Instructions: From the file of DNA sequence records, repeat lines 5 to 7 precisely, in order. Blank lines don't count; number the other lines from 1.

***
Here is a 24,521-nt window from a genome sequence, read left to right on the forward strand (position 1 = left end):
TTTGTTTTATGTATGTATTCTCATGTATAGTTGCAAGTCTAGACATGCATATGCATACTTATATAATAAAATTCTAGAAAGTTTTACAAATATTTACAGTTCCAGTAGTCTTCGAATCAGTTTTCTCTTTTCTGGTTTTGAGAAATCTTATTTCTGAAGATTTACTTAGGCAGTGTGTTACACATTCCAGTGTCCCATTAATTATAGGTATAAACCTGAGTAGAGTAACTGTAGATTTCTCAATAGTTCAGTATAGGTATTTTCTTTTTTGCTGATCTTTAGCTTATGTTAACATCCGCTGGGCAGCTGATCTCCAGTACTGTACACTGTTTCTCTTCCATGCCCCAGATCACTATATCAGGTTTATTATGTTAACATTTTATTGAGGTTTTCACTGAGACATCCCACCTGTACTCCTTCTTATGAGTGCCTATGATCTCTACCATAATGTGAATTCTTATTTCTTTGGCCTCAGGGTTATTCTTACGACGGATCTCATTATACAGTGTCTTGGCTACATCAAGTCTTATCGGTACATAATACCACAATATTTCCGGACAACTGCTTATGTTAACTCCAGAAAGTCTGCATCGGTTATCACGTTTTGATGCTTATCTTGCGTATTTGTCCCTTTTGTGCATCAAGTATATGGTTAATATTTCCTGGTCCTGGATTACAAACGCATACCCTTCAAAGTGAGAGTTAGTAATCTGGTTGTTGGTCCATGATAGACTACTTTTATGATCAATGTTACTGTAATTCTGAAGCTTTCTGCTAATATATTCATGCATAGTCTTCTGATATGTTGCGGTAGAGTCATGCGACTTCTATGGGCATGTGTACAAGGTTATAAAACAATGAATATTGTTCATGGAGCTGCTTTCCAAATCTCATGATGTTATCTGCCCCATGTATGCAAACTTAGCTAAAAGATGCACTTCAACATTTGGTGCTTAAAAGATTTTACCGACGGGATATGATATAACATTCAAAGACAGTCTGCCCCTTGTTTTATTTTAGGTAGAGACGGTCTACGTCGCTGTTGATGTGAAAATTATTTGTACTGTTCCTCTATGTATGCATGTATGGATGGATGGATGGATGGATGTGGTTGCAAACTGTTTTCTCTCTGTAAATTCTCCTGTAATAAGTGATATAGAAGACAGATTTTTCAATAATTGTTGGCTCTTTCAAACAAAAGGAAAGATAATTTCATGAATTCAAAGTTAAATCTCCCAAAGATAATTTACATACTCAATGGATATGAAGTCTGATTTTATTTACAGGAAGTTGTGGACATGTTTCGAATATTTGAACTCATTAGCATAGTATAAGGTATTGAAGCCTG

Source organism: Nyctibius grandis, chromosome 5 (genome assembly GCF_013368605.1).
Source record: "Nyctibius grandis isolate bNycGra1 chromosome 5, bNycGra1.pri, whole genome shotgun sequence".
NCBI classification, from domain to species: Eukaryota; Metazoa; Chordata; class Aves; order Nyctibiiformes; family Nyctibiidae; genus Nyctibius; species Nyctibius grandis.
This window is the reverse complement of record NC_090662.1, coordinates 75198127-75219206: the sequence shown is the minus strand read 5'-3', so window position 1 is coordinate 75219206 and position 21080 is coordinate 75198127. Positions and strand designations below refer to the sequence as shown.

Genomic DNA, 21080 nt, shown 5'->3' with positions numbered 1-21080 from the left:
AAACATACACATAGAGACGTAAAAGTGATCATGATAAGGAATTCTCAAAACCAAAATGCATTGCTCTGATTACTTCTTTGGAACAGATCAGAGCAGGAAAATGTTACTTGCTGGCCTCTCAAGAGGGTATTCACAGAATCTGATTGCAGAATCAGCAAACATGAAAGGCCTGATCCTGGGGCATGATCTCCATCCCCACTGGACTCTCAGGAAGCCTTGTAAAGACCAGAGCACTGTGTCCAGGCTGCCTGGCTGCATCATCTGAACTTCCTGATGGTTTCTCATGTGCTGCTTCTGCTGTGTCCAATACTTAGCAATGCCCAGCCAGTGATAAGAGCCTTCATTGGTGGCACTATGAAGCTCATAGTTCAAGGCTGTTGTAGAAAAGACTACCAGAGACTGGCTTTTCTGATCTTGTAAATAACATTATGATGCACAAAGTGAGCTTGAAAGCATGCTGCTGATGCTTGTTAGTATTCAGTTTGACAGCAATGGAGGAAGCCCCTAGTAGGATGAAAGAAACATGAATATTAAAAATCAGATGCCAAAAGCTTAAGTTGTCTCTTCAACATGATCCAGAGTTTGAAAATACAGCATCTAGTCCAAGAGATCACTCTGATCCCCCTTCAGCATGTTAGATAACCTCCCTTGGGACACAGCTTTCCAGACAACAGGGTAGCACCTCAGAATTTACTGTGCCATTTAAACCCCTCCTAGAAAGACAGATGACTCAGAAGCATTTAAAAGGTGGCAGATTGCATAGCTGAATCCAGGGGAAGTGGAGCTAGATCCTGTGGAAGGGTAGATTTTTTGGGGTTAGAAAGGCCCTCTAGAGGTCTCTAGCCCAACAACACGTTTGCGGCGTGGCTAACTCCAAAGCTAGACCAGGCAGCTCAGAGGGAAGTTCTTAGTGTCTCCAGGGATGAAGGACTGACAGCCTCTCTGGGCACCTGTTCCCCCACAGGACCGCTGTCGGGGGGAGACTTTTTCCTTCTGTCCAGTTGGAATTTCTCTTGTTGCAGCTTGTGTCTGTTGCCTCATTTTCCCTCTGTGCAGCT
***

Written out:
NCBI classification, from domain to species: Eukaryota; Metazoa; Chordata; class Aves; order Nyctibiiformes; family Nyctibiidae; genus Nyctibius; species Nyctibius grandis.
This window is the reverse complement of record NC_090662.1, coordinates 75198127-75219206: the sequence shown is the minus strand read 5'-3', so window position 1 is coordinate 75219206 and position 21080 is coordinate 75198127. Positions and strand designations below refer to the sequence as shown.

Genomic DNA, 21080 nt, shown 5'->3' with positions numbered 1-21080 from the left: